WORDS LIM TECK CHOON
Eve Psychosocial Rehabilitation Centre
RE:Life Mental Health Clinic
Saeshanathan Thanasegaran, or Saesha as he prefers to be addressed, is a man that has overcome his addiction demons. Since then, he commits himself to helping other addicts that wish to overcome their addiction.
We managed to sit down and chat with him recently and are glad to be able to share his story and thoughts with you.
SAESHA, YOU HAVE OVERCOME YOUR ADDICTION. WHAT MOTIVATED YOU TO SEEK REHAB IN THE FIRST PLACE?
Well, I couldn’t have done rehab on my own. When someone is caught in the web of addiction, they are unable to think for themselves and they prefer to be in the addiction cycle.
My family, especially my brother and my uncle, were my ‘two towers’ that told me rehab was going to change my life forever.
Had I not done rehab, I would have found myself without any shelter, and I would have been left alone to fend for myself.
WHAT WERE YOUR GREATEST CHALLENGES WHEN IT COMES TO OVERCOMING YOUR ADDICTION?
My greatest challenge was being honest and truthful with the people who tried to help me with my issues, be it my behavior or my addiction. I was always in denial.
My uncle and my brother were and still are my greatest support system.
Besides that, spiritual healing was also another path which I had followed, and it has added value to my recovery.
YOU’RE NOW AN ADDICTION THERAPIST. WHAT DOES AN ADDICTION COACH DO?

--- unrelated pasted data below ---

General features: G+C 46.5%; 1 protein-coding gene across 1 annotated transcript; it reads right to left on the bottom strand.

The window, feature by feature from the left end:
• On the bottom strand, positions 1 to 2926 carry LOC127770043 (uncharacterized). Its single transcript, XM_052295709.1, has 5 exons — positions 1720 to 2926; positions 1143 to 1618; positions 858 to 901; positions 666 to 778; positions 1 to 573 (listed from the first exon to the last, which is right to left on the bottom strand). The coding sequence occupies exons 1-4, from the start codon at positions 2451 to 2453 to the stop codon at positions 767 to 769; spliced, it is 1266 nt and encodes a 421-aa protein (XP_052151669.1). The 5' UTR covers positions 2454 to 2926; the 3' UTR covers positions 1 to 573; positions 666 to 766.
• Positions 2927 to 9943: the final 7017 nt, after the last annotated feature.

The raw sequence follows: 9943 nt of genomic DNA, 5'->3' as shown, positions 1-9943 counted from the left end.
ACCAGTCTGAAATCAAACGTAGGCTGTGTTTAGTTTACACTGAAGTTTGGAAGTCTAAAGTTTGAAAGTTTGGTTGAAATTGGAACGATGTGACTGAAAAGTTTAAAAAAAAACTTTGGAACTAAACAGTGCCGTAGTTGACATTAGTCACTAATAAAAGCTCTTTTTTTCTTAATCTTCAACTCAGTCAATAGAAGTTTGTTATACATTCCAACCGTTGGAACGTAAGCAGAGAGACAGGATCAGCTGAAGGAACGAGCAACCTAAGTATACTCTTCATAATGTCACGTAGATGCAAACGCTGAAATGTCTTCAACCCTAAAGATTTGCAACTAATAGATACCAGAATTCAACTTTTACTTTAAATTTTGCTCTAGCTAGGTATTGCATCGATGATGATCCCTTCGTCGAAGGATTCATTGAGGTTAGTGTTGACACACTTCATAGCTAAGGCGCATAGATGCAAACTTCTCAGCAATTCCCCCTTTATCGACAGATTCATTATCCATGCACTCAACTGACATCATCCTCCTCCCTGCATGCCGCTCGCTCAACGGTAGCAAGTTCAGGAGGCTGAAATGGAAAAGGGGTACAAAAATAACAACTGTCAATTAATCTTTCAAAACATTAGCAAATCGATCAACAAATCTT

An addiction therapist is someone that does peer to peer support and conducts recovery sessions for those who have chosen the path of recovery or for those who are finding the recovery process difficult.
WHAT MOTIVATED YOU TO BECOME ONE?
I just felt my story was something that could be heard by others who were going through this.
When I met my mentor, Chris Sekar that currently works at Gleneagles Hospital, he told me what good this can do for me and how far I can go with this, from addiction coach to addiction therapist.
Doing that has now led me to continue to do my degree in psychology at a local university.
PLEASE TELL US MORE ABOUT HOW YOU BECAME AN ADDICTION THERAPIST.
I first registered for this course with a rehab center that was offering this training.
The training was conducted for about 8 weeks and for the final round, we had to conduct a case conferencing, in which we had to apply what we had learnt to understand a real-life situation.
Once I completed the course, I received a Level 2 certification and started my journey as addiction therapist.
WHAT ARE SOME OF YOUR PROUDEST MILESTONES AS AN ADDICTION THERAPIST?
I would say that my proudest moment would be when I was invited by a local university to speak in front of students and their lecturers about my journey and struggles of my addiction—what I had gone through while in it.
It was conducted in front of about 80 people, the biggest crowd that I have faced till to date!
ONE THING MANY FORMER ADDICTS FEAR IS A RELAPSE. DO YOU HAVE ANY ADVICE ON STAYING CLEAN?
Relapse is one thing that we all fear.
One thing that I have learnt is that we always need to be aware of our past and how life was during our times in addiction.
With each step and move that we make in our life, we should always be reminded that we are only doing things forward and not going back.
As certain recovery groups would say: “One day at a time.” This saying goes along way for us in recovery.
LASTLY, DO YOU HAVE ANY ADVICE FOR PEOPLE WITH ADDICTION, BUT ARE WORRIED THAT THEY MAY NOT BE ABLE TO FIND HELP?
My only advice would be: if you cannot get yourself to find help, don’t push away help that comes your way. Be it from family, friends or even strangers.
Allow yourselves to receive the help that comes your way, it’s done out of grace and love. After all, no family member would want their son or daughter to go through the agony of addiction.
Receive the help that comes your way because in the end, it’s totally worth it.